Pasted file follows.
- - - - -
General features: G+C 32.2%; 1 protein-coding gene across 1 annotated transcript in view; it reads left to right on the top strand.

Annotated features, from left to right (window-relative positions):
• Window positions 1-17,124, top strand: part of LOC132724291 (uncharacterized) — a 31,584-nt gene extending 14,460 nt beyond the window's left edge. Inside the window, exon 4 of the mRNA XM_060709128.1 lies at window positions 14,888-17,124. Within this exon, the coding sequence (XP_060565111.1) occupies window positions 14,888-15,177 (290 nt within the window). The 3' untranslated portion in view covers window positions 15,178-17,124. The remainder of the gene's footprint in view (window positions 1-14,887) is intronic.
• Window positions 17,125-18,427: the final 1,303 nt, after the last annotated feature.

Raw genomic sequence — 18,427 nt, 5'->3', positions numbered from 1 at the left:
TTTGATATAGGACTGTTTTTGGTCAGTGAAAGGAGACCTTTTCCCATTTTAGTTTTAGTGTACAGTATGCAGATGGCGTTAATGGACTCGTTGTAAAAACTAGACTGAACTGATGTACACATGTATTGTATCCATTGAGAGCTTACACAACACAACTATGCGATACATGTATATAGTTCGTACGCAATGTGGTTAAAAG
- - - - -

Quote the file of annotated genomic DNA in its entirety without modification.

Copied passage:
General features: G+C 32.2%; 1 protein-coding gene across 1 annotated transcript in view; it reads left to right on the top strand.

Annotated features, from left to right (window-relative positions):
• Window positions 1-17,124, top strand: part of LOC132724291 (uncharacterized) — a 31,584-nt gene extending 14,460 nt beyond the window's left edge. Inside the window, exon 4 of the mRNA XM_060709128.1 lies at window positions 14,888-17,124. Within this exon, the coding sequence (XP_060565111.1) occupies window positions 14,888-15,177 (290 nt within the window). The 3' untranslated portion in view covers window positions 15,178-17,124. The remainder of the gene's footprint in view (window positions 1-14,887) is intronic.
• Window positions 17,125-18,427: the final 1,303 nt, after the last annotated feature.

Raw genomic sequence — 18,427 nt, 5'->3', positions numbered from 1 at the left:
TTTGATATAGGACTGTTTTTGGTCAGTGAAAGGAGACCTTTTCCCATTTTAGTTTTAGTGTACAGTATGCAGATGGCGTTAATGGACTCGTTGTAAAAACTAGACTGAACTGATGTACACATGTATTGTATCCATTGAGAGCTTACACAACACAACTATGCGATACATGTATATAGTTCGTACGCAATGTGGTTAAAAG